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At least 31 killed in Sudan’s Blue Nile clashes

US Rep. Ilhan Omar (D-MN) (L) talks with Speaker of the House Nancy Pelosi (D-CA) during a rally with fellow Democrats before voting on H.R. 1, or the People Act, on the East Steps of the US Capitol on March 08, 2019 in Washington, DC. (AFP photo)
Clashes between Hausa and Birta ethnic groups leave at least 31 people dead in Sudan's Blue Nile province.

Dozens of people were killed and injured in clashes between tribal groups in Sudan’s Blue Nile province, according to a statement by the local government.

At least 31 people died and 39 more were injured in fighting between ethnic Hausa and Birta groups in Sudan’s southeastern region, said the statement released on Friday.

The fighting, which was triggered by the killing of a farmer earlier this week, continued on Saturday afternoon, despite a nightly curfew, an increase in troop numbers and the deployment of Rapid Support Forces.

Some 16 shops were damaged in the town of Roseires some 60 km from the border with neighboring Ethiopia, reports said.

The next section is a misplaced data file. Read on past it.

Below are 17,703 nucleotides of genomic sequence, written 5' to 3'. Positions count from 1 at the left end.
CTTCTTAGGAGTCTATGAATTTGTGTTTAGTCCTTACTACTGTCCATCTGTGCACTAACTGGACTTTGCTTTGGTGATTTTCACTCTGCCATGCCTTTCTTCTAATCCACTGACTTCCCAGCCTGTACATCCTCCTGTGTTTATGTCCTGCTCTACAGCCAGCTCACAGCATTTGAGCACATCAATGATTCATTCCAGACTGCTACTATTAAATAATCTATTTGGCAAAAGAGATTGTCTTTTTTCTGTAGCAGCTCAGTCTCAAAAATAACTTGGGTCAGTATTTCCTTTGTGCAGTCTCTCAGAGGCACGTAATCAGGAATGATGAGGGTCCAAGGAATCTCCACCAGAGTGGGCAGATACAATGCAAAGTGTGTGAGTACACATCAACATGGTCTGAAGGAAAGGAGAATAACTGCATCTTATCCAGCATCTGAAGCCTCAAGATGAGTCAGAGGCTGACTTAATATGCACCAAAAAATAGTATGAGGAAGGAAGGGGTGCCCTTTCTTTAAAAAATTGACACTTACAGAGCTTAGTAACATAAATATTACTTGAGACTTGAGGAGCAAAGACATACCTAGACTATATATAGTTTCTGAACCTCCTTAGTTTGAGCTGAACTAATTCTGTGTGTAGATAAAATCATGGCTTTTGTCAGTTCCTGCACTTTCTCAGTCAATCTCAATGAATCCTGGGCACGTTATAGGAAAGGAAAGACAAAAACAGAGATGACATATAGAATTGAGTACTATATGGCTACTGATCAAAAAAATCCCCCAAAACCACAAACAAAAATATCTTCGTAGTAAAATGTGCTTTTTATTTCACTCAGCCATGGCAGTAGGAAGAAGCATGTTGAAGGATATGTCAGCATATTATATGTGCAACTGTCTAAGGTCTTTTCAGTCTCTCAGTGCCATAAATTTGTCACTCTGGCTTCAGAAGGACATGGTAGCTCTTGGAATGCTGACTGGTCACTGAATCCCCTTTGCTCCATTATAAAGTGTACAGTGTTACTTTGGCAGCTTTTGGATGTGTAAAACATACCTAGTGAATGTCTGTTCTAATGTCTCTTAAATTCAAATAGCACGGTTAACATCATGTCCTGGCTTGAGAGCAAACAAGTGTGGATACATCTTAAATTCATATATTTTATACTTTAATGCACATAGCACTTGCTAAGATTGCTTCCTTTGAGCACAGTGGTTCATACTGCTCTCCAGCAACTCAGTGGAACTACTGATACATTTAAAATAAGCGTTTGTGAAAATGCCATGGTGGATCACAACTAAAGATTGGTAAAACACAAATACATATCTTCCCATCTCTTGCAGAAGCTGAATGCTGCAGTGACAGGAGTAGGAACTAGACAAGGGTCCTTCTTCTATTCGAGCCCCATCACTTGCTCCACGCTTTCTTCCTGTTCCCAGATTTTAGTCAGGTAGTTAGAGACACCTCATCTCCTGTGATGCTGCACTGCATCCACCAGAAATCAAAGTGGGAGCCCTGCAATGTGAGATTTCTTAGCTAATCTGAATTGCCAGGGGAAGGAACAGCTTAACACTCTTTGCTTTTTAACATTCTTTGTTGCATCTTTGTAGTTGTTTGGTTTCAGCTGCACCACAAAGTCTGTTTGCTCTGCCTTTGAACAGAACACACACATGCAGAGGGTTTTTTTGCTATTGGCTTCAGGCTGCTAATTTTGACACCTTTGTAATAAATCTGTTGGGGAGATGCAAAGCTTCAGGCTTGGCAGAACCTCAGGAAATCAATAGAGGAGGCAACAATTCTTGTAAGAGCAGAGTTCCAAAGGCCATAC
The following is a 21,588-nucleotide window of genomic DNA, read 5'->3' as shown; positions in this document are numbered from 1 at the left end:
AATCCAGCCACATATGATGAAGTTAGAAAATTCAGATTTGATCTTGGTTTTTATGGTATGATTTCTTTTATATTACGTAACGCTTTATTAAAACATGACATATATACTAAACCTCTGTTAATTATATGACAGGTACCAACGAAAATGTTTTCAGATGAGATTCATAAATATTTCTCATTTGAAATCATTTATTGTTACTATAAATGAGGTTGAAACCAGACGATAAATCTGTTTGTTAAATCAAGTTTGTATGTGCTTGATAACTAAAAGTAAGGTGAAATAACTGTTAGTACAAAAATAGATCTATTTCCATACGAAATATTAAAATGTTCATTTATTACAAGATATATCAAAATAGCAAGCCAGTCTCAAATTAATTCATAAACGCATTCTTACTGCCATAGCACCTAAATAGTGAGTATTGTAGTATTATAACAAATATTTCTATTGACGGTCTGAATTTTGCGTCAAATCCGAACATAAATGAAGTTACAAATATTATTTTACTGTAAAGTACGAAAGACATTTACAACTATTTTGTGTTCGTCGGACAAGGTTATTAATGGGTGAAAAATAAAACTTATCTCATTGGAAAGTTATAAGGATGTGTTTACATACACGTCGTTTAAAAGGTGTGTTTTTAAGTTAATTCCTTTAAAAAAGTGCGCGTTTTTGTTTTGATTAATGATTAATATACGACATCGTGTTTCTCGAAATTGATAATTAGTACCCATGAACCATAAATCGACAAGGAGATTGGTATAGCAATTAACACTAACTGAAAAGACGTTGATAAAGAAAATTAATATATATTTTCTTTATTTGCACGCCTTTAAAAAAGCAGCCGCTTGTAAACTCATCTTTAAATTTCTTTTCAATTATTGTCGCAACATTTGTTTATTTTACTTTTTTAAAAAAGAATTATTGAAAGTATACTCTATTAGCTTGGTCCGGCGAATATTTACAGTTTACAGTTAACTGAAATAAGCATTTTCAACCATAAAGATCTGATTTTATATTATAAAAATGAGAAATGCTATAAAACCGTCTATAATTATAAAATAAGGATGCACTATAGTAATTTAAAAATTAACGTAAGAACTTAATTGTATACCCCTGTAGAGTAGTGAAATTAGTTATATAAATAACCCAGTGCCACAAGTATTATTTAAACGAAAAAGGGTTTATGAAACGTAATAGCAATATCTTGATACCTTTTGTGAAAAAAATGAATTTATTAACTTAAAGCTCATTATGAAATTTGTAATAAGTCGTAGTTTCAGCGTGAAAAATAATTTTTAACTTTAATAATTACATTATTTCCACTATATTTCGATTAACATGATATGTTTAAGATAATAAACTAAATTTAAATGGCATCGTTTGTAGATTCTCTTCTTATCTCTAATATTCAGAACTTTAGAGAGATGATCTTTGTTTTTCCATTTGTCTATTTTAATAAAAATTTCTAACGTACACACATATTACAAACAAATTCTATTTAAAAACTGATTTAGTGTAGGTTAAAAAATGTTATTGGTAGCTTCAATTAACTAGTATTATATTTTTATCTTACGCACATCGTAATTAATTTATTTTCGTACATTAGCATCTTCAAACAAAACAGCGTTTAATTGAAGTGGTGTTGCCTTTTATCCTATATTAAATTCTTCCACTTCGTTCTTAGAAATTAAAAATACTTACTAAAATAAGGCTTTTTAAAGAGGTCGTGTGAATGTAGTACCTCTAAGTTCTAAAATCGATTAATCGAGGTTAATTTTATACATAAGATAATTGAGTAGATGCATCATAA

According to Sudan’s Doctors Committee, which tracks violence across the country, the number of injured people brought to hospitals on Saturday increased amid a shortage of emergency and life-saving medicine in the province.

The group called on Sudanese officials in the capital city of Khartoum to help local authorities evacuate the injured people to more advanced hospitals for better treatment.

Sudan plunged back into chaos after the junta seized power following mass protests and a power vacuum caused by the popular uprising that ousted longtime autocrat Omar al-Bashir in April 2019.

The junta’s October coup raised serious questions regarding the peaceful transition to democracy in the country, and created doubts whether the military leaders were able to bring law and order to Sudan’s far-reaching areas.

In April, tribal clashes in war-torn Darfur left over 200 people dead.

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